According to the organisation Diabetes Australia, more people than ever are at risk of Type Two Diabetes.
Currently, numbers stand at 1.7 million.
Type Two Diabetes makes up 90% of diabetes diagnoses’. Only 10% of people have Type One Diabetes.
280 Australians develop diabetes every day. This is more than 100,000 Australians in the past year.
What is Type Two Diabetes?
Type One Diabetes occurs when the pancreas does not produce any insulin at all.
This is usually diagnosed in childhood, and a person with Type One Diabetes will need to inject insulin daily for their entire life.
Type Two Diabetes is usually diagnosed later in life.
This happens when the pancreas does not produce enough insulin or when the body’s cells do not react to insulin as they should.
A simple analogy is to view insulin as the key to the door of a cell.
The body’s cells need to take in glucose to work effectively. Insulin is the mechanism that allows the cells to take in glucose.
Insulin softens the cell walls to let the glucose pass through.
Without insulin, the glucose stays in the blood and cannot be used as fuel for energy by the body’s cells.
Type Two Diabetes is commonly associated with obesity. This is because excess body fat clogs the cells and prevents insulin from doing its job.
Effects on the Body
When people have diabetes they feel thirstier and pass urine more frequently.
This is because the kidneys are trying to expel the excess glucose that is circulating the body because it cannot be used by the cells.
Excess glucose in the blood means increased bacteria in the blood.
This is the reason that people with diabetes can have difficulties healing a wound.
Some people with diabetes lose weight.
This is because the body will start to break down the fat cells and use these for energy, as they cannot use the glucose.
Risk of Ketoacidosis
A by-product of fat being burned by the body is ketones.
This is why medics will ask nursing staff to check urine samples for ketones if blood sugars are poorly controlled and are too high.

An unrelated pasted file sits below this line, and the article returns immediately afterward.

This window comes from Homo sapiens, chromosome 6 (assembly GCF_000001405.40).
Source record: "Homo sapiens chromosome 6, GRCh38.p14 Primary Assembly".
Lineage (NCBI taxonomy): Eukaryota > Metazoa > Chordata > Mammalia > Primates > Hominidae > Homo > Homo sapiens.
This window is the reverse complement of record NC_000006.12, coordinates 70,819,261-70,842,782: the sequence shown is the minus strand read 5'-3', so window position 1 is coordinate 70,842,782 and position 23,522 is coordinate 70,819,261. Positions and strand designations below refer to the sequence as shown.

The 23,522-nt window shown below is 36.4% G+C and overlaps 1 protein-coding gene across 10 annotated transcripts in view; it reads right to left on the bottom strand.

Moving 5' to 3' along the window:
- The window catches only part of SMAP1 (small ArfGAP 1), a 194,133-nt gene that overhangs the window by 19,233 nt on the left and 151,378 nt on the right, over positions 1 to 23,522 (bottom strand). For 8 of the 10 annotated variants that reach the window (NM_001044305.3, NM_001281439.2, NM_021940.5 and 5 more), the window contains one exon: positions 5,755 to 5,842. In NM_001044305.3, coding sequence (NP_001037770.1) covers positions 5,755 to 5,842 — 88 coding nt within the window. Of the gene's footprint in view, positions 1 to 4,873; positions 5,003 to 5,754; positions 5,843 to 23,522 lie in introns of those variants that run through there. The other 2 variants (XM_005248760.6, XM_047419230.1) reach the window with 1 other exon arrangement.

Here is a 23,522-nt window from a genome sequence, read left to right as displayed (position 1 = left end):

Ketones can build up and become dangerously high. This is called Ketoacidosis and can be fatal if not treated promptly.
Very Low-Calorie Diets
There is ongoing research to determine whether very low-calorie diets can potentially reverse the effects of Type Two Diabetes.
A very low-calorie diet is usually a diet of 600 calories per day, in the form of drinks and supplements.
Following a diet such as this is thought to prompt the body to expel the fat clogging the pancreas.
This helps to wake up the insulin-producing cells and kick-start insulin production again.
In the Newcastle University study, 11 people undertook this type of diet for eight weeks.
After three months, seven of the 11 participants were free from diabetes.
Research is continuing but it is exciting to think that diabetes could in some cases, be reversed.
Type Two Diabetes and Diet
Gone are the days when people with diabetes were instructed to avoid certain foods and to buy diabetic foods and drinks.
Now the current advice is to enjoy a healthy and balanced diet and not to deprive themselves of anything.
The advice is to stick to the usual foods and to watch portions of occasional treats.
People should listen to their bodies and may make changes to their diet to ensure that they are regulating their blood glucose levels as well as maintaining a healthy weight.
The Cost of Diabetes
In total, around $14.6 billion is spent every year on treating diabetes as well as its complications.
$875 million of this is spent on diabetic food disease alone.
New research suggests investing in care for Australians with diabetic foot ulcers would save $2.7 billion over five years.
Read more Nursing Notes on Nutrition and Hydration in Residential Care.